Supporting my eczema child

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eddiesskin
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Joined: Mon Aug 07, 2023 2:44 am
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by eddiesskin on Wed Sep 13, 2023 8:04 pm

Supporting my eczema child

Hi,
How do I support my child who has severe atopic dermatitis? She can’t really wean down from using topical steroids, uses topical immunosuppressants regularly and is on methotrexate to manage her irritation. Our house has become pretty miserable over the past year where me and my husband are losing hope in anything improving, my daughter has had enough and is being unbelievably defiant in the care we are trying to give her. She refuses to put any creams on so we have to force it, which turns into an argument and everyone gets upset and angry. We’re all tired from sleepless nights. My husband and I are slightly resentful (but not meaning to be) due to how much her condition limits our life, and it’s just breaking our family. Im so conscious of my daughters mental wellbeing alongside a condition that is extremely unfair and frustrating. Can you offer any advice for us as there is very limited support for parents who care for children with eczema? Do we leave her to scratch then constantly pick up the pieces and comfort a sore, bleeding child who regularly gets infections or do we continue to inform her of the risks of infection/need for moisturising her skin/finding distractions, to be met with anger and frustration from my 6 year old?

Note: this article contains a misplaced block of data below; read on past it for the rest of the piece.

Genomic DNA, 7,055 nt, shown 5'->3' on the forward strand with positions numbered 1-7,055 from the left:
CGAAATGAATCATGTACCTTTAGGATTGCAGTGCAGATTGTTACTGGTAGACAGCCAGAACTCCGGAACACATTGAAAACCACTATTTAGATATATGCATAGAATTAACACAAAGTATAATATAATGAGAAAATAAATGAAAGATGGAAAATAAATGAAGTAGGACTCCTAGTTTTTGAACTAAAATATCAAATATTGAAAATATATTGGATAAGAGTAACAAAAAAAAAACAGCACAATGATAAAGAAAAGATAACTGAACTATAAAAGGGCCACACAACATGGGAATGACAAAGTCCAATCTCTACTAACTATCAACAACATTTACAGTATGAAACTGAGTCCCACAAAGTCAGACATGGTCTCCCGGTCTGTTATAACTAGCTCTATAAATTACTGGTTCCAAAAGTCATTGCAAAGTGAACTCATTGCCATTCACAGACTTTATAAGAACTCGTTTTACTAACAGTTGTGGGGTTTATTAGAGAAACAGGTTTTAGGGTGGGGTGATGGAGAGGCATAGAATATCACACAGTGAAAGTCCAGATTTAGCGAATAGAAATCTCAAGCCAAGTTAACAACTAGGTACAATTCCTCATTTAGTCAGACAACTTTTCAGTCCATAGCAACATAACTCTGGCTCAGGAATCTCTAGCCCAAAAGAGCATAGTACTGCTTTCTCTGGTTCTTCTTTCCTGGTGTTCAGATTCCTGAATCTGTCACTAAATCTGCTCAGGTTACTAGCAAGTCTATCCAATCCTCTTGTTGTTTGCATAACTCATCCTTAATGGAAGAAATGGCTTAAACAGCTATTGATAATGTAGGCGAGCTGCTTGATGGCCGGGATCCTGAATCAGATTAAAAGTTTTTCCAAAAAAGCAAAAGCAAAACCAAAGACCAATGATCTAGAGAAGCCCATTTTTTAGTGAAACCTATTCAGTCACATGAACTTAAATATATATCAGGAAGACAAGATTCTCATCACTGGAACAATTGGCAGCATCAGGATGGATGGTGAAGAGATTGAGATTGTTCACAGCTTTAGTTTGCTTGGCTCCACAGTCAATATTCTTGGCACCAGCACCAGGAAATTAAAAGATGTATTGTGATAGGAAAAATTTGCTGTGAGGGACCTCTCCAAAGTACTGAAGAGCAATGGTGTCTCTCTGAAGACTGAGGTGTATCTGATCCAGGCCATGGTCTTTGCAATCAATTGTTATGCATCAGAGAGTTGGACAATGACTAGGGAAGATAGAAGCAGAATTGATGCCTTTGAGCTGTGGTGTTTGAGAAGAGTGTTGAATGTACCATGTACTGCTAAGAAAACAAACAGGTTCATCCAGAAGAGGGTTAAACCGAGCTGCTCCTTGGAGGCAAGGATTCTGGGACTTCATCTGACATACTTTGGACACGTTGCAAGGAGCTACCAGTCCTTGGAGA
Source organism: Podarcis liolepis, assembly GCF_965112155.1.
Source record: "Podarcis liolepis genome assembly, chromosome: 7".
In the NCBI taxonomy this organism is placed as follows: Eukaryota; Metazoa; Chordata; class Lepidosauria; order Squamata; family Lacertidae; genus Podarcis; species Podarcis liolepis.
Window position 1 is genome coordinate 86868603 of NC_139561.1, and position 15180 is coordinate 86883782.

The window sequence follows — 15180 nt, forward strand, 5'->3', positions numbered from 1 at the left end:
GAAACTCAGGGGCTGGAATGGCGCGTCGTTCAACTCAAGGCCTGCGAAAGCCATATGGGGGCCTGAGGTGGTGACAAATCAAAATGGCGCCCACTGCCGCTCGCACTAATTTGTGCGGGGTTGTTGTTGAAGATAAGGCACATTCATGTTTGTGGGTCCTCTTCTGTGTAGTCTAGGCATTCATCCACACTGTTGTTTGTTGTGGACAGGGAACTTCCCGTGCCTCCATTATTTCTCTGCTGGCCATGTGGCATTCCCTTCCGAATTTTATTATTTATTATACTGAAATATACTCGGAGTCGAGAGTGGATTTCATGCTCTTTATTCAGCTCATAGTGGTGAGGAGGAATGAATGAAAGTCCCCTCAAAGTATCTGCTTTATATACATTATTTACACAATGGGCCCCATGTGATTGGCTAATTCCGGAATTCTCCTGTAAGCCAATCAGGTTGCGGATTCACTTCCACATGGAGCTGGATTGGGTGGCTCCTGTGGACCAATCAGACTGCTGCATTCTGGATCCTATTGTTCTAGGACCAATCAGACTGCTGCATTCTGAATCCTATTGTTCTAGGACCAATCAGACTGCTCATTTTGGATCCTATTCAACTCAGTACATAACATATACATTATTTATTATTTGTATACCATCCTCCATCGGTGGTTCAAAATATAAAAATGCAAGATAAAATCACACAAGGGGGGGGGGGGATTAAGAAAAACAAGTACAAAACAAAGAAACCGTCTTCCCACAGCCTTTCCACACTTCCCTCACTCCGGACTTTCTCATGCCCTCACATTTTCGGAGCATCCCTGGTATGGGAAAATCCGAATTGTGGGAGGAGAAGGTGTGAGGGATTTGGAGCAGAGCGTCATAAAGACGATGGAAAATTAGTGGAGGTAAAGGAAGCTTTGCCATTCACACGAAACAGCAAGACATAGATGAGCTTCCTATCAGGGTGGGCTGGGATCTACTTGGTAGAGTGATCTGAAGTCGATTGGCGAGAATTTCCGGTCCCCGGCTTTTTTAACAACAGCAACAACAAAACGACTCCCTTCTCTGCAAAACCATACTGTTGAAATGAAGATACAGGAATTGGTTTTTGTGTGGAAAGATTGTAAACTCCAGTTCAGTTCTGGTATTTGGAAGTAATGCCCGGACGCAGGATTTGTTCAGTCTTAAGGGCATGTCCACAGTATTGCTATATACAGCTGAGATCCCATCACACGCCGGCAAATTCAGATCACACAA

Dr Penelope Pratsou
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Joined: Thu Sep 08, 2022 3:15 pm
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by Dr Penelope Pratsou on Fri Sep 22, 2023 7:05 pm

Re: Supporting my eczema child

Good afternoon,

First of all can I just say how sorry I am to hear how incredibly difficult things have been for you, your daughter and your family.

Atopic dermatitis, especially when active, can cause a lot of physical discomfort but also affect mood and sleep, as you well know. If she is already on methotrexate, I wonder whether her dermatologist is aware of these symptoms and can tweak her methotrexate dose further or suggest alternatives if appropriate.

Some dermatology departments have specialist nurses who can help support families, demonstrate application of creams and try different emollients, helping children get involved in their skin routine.

Some dermatology centres also offer psychological support and services to patients, which your daughter and family may find useful. I would share your frustrations with her dermatology team to see what may be available in your area.

Finally, I would suggest looking at the National Eczema society webpage for local support groups if you have not already done so.

Best Wishes,
Dr Penelope Pratsou

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